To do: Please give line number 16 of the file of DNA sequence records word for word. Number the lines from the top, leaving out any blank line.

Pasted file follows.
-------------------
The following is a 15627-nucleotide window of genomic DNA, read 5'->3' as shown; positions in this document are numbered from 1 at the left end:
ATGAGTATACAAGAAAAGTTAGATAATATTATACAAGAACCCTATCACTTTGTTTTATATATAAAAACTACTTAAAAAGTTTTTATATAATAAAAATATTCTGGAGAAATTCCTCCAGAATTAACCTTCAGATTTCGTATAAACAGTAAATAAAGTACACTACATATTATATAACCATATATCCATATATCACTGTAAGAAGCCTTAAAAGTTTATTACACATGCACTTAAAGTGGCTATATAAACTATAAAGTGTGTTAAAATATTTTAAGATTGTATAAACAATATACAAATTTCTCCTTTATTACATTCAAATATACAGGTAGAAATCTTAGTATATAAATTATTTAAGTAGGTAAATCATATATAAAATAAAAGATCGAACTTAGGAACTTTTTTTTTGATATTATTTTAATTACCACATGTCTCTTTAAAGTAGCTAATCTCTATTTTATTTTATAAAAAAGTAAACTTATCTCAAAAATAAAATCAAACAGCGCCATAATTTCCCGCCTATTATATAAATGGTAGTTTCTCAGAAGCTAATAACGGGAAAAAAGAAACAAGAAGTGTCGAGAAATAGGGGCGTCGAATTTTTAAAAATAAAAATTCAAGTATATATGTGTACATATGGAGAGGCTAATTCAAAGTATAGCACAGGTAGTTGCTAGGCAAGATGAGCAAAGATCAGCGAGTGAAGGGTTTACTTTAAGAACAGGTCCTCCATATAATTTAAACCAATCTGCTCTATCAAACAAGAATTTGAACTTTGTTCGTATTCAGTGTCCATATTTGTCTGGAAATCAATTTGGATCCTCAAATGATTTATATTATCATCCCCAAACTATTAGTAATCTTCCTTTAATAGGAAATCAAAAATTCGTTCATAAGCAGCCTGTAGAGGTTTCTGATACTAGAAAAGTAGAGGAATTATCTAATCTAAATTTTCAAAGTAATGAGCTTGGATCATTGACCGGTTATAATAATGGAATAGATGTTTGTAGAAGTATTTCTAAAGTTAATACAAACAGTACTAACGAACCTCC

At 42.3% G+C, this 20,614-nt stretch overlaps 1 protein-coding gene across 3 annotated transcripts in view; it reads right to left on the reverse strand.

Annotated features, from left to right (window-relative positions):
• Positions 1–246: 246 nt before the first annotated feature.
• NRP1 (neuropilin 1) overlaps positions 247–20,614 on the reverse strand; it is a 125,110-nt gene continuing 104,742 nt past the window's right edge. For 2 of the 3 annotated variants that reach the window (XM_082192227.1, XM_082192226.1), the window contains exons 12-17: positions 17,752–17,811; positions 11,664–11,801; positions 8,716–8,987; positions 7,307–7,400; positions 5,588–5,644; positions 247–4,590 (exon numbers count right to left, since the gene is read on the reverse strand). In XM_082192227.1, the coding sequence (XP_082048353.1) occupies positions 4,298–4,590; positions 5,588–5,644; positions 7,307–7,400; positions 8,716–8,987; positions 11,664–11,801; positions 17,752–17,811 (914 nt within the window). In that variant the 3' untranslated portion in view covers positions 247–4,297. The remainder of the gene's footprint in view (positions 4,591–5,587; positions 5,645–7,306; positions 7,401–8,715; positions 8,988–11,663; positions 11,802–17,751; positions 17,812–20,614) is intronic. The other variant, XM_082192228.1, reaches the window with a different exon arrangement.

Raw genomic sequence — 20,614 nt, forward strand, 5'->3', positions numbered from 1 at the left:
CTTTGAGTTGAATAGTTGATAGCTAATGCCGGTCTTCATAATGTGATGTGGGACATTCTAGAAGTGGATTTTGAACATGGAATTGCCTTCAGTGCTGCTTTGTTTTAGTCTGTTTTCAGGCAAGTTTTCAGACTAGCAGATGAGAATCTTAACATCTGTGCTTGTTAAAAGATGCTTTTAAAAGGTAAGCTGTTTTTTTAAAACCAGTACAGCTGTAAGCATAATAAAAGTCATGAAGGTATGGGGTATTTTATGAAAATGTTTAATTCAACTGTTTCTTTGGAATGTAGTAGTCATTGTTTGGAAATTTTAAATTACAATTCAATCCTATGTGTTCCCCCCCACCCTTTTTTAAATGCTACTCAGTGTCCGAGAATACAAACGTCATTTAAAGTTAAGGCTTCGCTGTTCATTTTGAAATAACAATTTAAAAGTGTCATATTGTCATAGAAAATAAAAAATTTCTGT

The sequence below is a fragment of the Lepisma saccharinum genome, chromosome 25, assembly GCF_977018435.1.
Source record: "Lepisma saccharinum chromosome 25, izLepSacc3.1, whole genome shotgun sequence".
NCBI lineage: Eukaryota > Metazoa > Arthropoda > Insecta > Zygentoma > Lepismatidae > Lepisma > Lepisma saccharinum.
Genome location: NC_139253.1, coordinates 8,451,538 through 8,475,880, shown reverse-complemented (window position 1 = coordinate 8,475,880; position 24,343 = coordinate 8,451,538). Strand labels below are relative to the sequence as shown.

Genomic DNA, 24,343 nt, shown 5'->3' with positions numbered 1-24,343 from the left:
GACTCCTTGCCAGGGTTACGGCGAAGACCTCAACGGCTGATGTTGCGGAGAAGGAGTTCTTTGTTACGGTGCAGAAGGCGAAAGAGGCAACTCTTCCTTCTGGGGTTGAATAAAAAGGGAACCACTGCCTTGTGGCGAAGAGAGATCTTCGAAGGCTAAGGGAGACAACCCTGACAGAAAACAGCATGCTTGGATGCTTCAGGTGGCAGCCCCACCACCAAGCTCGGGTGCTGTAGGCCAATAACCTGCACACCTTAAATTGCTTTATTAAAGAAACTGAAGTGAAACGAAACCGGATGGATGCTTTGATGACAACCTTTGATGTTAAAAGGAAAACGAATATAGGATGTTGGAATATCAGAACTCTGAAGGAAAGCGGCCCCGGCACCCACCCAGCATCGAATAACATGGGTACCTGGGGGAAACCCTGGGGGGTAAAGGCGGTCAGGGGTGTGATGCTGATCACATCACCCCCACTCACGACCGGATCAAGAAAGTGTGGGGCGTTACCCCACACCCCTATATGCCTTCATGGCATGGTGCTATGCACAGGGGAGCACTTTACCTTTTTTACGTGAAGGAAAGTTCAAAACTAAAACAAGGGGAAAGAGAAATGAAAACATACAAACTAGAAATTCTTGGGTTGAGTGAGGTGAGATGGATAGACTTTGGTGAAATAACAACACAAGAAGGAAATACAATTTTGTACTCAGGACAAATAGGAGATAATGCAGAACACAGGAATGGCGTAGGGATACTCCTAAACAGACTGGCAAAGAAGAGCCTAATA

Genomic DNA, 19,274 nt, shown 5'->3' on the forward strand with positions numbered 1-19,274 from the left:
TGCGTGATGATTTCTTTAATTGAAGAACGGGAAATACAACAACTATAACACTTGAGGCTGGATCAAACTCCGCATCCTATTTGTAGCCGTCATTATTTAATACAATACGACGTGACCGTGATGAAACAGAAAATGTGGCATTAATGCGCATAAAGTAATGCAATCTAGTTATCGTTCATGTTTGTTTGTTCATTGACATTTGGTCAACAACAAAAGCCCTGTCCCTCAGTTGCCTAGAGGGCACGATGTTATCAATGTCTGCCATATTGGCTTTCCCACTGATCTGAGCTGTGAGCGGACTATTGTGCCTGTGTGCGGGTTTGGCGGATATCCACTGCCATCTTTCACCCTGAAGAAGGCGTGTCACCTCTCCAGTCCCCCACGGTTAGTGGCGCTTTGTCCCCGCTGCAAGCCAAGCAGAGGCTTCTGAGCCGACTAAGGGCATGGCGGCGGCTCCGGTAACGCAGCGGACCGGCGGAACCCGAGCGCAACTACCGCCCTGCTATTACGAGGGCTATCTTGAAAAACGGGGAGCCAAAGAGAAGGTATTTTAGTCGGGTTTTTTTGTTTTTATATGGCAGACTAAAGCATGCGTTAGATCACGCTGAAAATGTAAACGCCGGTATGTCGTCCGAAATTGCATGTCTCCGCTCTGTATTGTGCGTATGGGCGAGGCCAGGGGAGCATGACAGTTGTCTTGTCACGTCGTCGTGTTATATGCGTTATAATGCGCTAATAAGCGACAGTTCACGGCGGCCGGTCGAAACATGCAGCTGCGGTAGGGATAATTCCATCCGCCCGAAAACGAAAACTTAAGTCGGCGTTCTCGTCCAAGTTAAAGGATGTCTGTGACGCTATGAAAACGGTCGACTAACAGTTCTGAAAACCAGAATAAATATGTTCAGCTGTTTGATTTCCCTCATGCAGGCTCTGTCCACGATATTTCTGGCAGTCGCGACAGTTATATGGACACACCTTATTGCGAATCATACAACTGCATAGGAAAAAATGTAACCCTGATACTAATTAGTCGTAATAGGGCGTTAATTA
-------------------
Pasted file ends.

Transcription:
TGCGTGATGATTTCTTTAATTGAAGAACGGGAAATACAACAACTATAACACTTGAGGCTGGATCAAACTCCGCATCCTATTTGTAGCCGTCATTATTTAATACAATACGACGTGACCGTGATGAAACAGAAAATGTGGCATTAATGCGCATAAAGTAATGCAATCTAGTTATCGTTCATGTTTGTTTGTTCATTGACATTTGGTCAACAACAAAAGCCCTGTCCCTCAGTTGCCTAGAGGGCACGATGTTATCAATGTCTGCCATATTGGCTTTCCCACTGATCTGAGCTGTGAGCGGACTATTGTGCCTGTGTGCGGGTTTGGCGGATATCCACTGCCATCTTTCACCCTGAAGAAGGCGTGTCACCTCTCCAGTCCCCCACGGTTAGTGGCGCTTTGTCCCCGCTGCAAGCCAAGCAGAGGCTTCTGAGCCGACTAAGGGCATGGCGGCGGCTCCGGTAACGCAGCGGACCGGCGGAACCCGAGCGCAACTACCGCCCTGCTATTACGAGGGCTATCTTGAAAAACGGGGAGCCAAAGAGAAGGTATTTTAGTCGGGTTTTTTTGTTTTTATATGGCAGACTAAAGCATGCGTTAGATCACGCTGAAAATGTAAACGCCGGTATGTCGTCCGAAATTGCATGTCTCCGCTCTGTATTGTGCGTATGGGCGAGGCCAGGGGAGCATGACAGTTGTCTTGTCACGTCGTCGTGTTATATGCGTTATAATGCGCTAATAAGCGACAGTTCACGGCGGCCGGTCGAAACATGCAGCTGCGGTAGGGATAATTCCATCCGCCCGAAAACGAAAACTTAAGTCGGCGTTCTCGTCCAAGTTAAAGGATGTCTGTGACGCTATGAAAACGGTCGACTAACAGTTCTGAAAACCAGAATAAATATGTTCAGCTGTTTGATTTCCCTCATGCAGGCTCTGTCCACGATATTTCTGGCAGTCGCGACAGTTATATGGACACACCTTATTGCGAATCATACAACTGCATAGGAAAAAATGTAACCCTGATACTAATTAGTCGTAATAGGGCGTTAATTA